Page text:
Wednesday, December 31, 2014

Ben Lomond

Winter days can often be rubbish: short, cold and cheerless. How lovely then to find that your plan to do a hill over the holidays lines up with some high pressure.

As with quite a few of my best walks, this one only took form on the day. To start with, there was quite a bit of impromptu photography, including the view from Tom Weir's favourite hill:

Coincidently, a statue of Tom was unveiled the next day.

By this point we had decided on Ben Lomond via the Ptarmigan ridge (to the right of the loch in the picture above). This is a somewhat more exclusive and interesting route than the tourist path. I also have a bit of a personal connection with it, as some time ago (20 years, gulp) I worked on the path.

At this point, I am a bit lost for how to continue, as I have almost an embarrassment of fine pictures taken in the winter sun. Let's just go through some nice images:
That classic down-the-loch view. The viewpoint of the first picture is on the far side of the loch. My companion of the day is trotting down the bump in the middle.
A panorama of the Southern Highlands from the base of the summit cone. I reckon there are at least 17 Munros in here. Distant smudges could take it higher.
  Our summit awaits.  This is why we do this.
On top with sunset approaching. Don't try this at home, kids. We are sensible really: we had headtorches and enough sense to get down safely via the tourist path.  Some refreshments and a read of the Sunday Post in Stirling completed a splendid day out.

Wednesday, December 03, 2014

Ben Vorlich

I went for a walk up Ben Vorlich (the Loch Earn one) on Sunday with some friends. Like a lot of the best walks, it was rather ad hoc and all the better for it. The destination was only chosen at about 10 am while standing in the main street in Callander.  We had all done the hill before, but the fine weather turned it into a memorable day. We started in the sunny area on the lochside in the picture below.

I thought my camera had plenty of charge, but it quickly started warning of low battery. I tried placing it under my fleece as body heat can revive things, but on the summit the camera decided it was done and turned itself off. A pity, since there was a 360 degree view from Ben Nevis down to the Pentlands. Here is what I did manage to take, looking south towards the Ochils.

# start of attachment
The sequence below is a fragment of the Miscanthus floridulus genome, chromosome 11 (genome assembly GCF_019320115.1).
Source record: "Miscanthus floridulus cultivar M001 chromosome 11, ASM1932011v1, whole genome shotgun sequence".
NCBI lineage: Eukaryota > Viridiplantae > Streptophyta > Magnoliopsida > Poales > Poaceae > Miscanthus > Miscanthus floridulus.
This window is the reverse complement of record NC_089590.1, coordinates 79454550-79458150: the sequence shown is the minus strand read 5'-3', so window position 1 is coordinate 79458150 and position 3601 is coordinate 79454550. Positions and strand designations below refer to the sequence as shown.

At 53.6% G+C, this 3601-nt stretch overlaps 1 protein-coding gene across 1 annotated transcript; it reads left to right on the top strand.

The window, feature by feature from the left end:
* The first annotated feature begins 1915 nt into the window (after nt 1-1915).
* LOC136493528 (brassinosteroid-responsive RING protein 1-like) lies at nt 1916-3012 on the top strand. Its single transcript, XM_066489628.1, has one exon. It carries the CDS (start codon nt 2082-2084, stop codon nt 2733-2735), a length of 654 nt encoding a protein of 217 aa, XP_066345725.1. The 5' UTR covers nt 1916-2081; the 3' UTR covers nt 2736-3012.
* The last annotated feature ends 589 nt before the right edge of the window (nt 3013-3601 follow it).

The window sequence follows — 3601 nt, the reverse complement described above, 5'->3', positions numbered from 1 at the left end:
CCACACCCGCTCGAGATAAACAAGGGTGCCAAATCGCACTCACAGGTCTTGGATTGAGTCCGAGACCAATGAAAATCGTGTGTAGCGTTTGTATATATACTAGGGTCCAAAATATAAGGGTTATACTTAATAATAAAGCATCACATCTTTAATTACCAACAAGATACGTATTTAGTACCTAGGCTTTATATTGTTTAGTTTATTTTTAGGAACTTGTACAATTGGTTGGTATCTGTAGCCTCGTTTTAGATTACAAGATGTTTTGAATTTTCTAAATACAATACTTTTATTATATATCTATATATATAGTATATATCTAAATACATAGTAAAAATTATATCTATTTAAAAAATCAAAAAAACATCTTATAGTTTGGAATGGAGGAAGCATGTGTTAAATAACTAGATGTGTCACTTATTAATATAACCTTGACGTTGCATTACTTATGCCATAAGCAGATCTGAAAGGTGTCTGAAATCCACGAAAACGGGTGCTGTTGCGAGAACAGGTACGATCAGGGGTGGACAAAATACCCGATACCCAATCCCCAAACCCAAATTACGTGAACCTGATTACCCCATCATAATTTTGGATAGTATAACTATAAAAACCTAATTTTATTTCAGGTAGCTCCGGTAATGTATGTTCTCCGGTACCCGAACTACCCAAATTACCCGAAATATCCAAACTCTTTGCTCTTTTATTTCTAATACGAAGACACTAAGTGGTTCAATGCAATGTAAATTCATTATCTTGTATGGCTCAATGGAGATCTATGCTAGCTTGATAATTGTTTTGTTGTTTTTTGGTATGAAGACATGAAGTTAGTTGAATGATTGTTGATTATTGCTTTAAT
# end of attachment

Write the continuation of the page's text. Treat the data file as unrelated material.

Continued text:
Sunday, November 02, 2014

A Mike Leigh experience

I saw Mr Turner on Friday and enjoyed it very much. As ever, Mike Leigh gives you something to chew on. It's partly an examination of genius and how a fat grunting man could be one of the few world class painters that Britain ever produced and partly a celebration of the beauty and power of the natural world. I particularly enjoyed Turner's amusement at seeing work by the pre-Raphaelites for the first time.

The whole trip felt like an improvisation exercise with a film in the middle. Waiting on the stairs to go into the busy cinema, I got caught in the crossfire of some braying middle class people and their too-loud talk of holidays, retirement and what terrific culture vultures they were.  At the end of the film, one of the womem sitting along from me told everybody how overlong, tedious and pointless she thought the film was. I thought I had let the crowd clear before leaving, but again got stuck on the stairs. And who was behind me but my mouthy friends? I managed to shut out the matter of their discussion.

Sunday, September 21, 2014


Warning: may contain hobbits.

I first read The Hobbit when I was about 10. A while back it occured to me (probably while watching the last slice of Peter Jackson CGI) that I had never reread it. Finding an nice Allen and Unwin edition (see above) in a charity shop a few weeks ago pushed me over the edge.

The first thing I noticed was how good Tolkien is at landscapes. This is a story with many changes of scene, and in a way the landscape of Middle Earth is the subject. There is a sense of real observation in his descriptions: they are not generic. The approach to Rivendell made little sense to me as a child:

They were growing anxious, for they saw now that the house might be hidden almost anywhere between them and the mountains.

How can you lose a valley? But after walking in the Alps I can believe the sudden transition:

They came to the edge of a steep fall in the ground so suddenly that Gandalf's horse nearly slipped down the slope.

Likewise, where our heroes are trying to get away from the Misty Mountains they slide down a steep slope of loose rock debris and are saved by the pines on the fringes of a wood. This reminds me irresistably of parts of the Cairngorms.
If the journey struck me strongly, the supposed excuse for it (lost treasure, the Lonely Mountain etc.) takes a long time to arrive and is dealt with rather speedily when it does. However if the climactic battle is briefly described, ex-Lieutenant Tolkien knows what he is talking about.

The book is also the journey of Bilbo from timidity to responsibility. I notice that a key scene where he takes charge of a difficult river crossing is at the exact midpoint of the book. I've no idea if this is deliberate or not.

I'm sure I will end up watching the third part of Peter Jackson's film version. Given what I've said, it may be no error for him to take so long over the journey. But the meaning for me is in the reality of the landscape and not in a lot of fantasy violence made with an eye for a video-game spin-off.

Friday, September 19, 2014

Still here

I know. It's been ages.

I could give a long and rambling attempt to justify my absence, but it comes down to not really feeling like it.

What a gloomy day to start communicating with people again.